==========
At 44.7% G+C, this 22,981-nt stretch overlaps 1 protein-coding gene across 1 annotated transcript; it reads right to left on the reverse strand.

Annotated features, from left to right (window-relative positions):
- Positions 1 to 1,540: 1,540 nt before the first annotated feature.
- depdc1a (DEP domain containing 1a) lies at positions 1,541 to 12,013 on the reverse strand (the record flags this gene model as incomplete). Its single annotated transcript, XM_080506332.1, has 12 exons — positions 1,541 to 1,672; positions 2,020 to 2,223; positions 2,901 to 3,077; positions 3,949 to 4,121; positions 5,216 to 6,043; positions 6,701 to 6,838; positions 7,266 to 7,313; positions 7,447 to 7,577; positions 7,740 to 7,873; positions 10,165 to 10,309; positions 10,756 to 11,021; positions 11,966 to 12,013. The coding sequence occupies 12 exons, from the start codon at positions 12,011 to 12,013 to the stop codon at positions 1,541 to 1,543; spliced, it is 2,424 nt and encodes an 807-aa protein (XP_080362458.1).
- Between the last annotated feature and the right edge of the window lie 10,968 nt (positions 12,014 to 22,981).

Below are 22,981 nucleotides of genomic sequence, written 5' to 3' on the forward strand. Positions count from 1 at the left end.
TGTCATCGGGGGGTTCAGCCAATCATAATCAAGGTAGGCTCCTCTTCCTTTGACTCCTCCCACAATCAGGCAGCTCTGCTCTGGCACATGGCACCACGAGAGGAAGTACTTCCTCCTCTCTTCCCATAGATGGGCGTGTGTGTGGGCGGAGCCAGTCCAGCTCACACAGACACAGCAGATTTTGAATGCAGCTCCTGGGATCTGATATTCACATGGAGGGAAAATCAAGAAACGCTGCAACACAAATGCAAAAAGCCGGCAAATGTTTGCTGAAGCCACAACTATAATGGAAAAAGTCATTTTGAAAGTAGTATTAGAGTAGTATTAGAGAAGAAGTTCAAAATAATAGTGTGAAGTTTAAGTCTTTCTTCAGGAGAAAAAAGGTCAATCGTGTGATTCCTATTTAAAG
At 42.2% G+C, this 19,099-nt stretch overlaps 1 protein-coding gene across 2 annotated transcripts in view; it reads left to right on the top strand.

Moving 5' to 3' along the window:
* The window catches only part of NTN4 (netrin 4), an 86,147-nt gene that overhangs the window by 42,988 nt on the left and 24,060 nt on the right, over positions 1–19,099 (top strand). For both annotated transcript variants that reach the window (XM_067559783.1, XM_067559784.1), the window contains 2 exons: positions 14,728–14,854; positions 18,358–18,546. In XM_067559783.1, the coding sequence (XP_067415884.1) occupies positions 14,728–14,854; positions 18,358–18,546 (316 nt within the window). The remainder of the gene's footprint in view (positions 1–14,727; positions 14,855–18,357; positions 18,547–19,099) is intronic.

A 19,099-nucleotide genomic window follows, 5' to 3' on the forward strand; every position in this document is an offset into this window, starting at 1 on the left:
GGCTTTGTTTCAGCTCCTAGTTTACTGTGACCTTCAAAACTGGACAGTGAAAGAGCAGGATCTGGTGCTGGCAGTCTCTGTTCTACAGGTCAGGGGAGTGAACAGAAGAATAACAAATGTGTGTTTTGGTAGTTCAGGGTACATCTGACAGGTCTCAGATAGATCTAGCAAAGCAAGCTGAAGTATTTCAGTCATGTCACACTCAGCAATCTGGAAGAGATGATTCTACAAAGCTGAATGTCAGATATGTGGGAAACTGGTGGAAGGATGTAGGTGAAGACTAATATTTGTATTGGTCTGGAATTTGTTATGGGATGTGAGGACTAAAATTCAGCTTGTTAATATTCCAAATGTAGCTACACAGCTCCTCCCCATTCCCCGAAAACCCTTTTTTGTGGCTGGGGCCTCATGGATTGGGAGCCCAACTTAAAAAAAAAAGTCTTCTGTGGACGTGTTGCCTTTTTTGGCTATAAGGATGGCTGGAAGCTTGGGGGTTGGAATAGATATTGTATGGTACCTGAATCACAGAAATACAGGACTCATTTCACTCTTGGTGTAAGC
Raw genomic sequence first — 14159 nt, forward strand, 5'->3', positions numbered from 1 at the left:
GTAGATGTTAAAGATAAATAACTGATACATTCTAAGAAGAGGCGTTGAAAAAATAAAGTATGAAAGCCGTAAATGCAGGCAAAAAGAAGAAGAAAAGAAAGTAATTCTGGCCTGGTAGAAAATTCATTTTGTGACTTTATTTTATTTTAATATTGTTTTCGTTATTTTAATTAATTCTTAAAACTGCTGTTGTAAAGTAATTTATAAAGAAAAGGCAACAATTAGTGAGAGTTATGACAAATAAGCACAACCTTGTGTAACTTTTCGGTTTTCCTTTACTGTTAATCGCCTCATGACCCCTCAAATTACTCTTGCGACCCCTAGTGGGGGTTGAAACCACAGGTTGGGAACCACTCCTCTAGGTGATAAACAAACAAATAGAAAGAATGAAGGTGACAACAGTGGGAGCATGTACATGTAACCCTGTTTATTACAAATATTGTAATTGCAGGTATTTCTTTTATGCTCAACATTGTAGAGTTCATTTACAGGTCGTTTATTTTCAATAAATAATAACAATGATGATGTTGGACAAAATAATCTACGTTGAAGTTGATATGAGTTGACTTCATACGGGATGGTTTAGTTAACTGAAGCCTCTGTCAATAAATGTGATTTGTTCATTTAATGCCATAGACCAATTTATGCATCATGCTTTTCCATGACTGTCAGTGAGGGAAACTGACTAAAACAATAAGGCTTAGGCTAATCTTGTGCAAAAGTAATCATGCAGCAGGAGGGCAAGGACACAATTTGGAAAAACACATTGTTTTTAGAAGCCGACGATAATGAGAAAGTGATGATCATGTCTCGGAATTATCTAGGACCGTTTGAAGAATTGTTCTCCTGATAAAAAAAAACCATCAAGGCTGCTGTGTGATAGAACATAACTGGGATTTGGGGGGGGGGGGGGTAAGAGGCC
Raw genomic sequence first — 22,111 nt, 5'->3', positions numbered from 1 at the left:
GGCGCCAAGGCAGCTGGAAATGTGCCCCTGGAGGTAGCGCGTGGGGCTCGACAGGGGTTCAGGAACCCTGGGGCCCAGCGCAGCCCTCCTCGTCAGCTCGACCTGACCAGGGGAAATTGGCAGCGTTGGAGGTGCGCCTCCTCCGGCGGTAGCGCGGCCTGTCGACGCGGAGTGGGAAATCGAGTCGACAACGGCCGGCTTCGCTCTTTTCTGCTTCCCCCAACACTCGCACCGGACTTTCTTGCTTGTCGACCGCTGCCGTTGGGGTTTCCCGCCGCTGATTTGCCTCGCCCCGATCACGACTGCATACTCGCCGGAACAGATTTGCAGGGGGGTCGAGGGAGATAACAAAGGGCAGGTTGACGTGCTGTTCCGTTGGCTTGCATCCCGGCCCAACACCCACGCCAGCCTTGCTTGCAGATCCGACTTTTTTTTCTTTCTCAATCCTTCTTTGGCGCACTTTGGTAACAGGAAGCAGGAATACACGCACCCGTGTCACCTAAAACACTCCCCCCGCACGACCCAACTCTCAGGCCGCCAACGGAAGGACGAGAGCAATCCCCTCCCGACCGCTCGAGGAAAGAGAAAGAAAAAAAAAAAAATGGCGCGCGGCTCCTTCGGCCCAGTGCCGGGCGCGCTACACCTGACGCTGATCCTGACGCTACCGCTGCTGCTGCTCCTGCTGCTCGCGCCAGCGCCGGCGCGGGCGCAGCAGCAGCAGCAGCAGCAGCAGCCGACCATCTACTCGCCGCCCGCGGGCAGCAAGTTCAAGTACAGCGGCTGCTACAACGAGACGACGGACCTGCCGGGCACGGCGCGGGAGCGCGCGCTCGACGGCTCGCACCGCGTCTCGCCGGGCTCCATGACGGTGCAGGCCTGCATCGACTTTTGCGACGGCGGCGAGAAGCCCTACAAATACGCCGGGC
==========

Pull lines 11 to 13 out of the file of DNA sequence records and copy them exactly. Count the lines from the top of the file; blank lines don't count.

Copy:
A 19,099-nucleotide genomic window follows, 5' to 3' on the forward strand; every position in this document is an offset into this window, starting at 1 on the left:
GGCTTTGTTTCAGCTCCTAGTTTACTGTGACCTTCAAAACTGGACAGTGAAAGAGCAGGATCTGGTGCTGGCAGTCTCTGTTCTACAGGTCAGGGGAGTGAACAGAAGAATAACAAATGTGTGTTTTGGTAGTTCAGGGTACATCTGACAGGTCTCAGATAGATCTAGCAAAGCAAGCTGAAGTATTTCAGTCATGTCACACTCAGCAATCTGGAAGAGATGATTCTACAAAGCTGAATGTCAGATATGTGGGAAACTGGTGGAAGGATGTAGGTGAAGACTAATATTTGTATTGGTCTGGAATTTGTTATGGGATGTGAGGACTAAAATTCAGCTTGTTAATATTCCAAATGTAGCTACACAGCTCCTCCCCATTCCCCGAAAACCCTTTTTTGTGGCTGGGGCCTCATGGATTGGGAGCCCAACTTAAAAAAAAAAGTCTTCTGTGGACGTGTTGCCTTTTTTGGCTATAAGGATGGCTGGAAGCTTGGGGGTTGGAATAGATATTGTATGGTACCTGAATCACAGAAATACAGGACTCATTTCACTCTTGGTGTAAGC
Raw genomic sequence first — 14159 nt, forward strand, 5'->3', positions numbered from 1 at the left: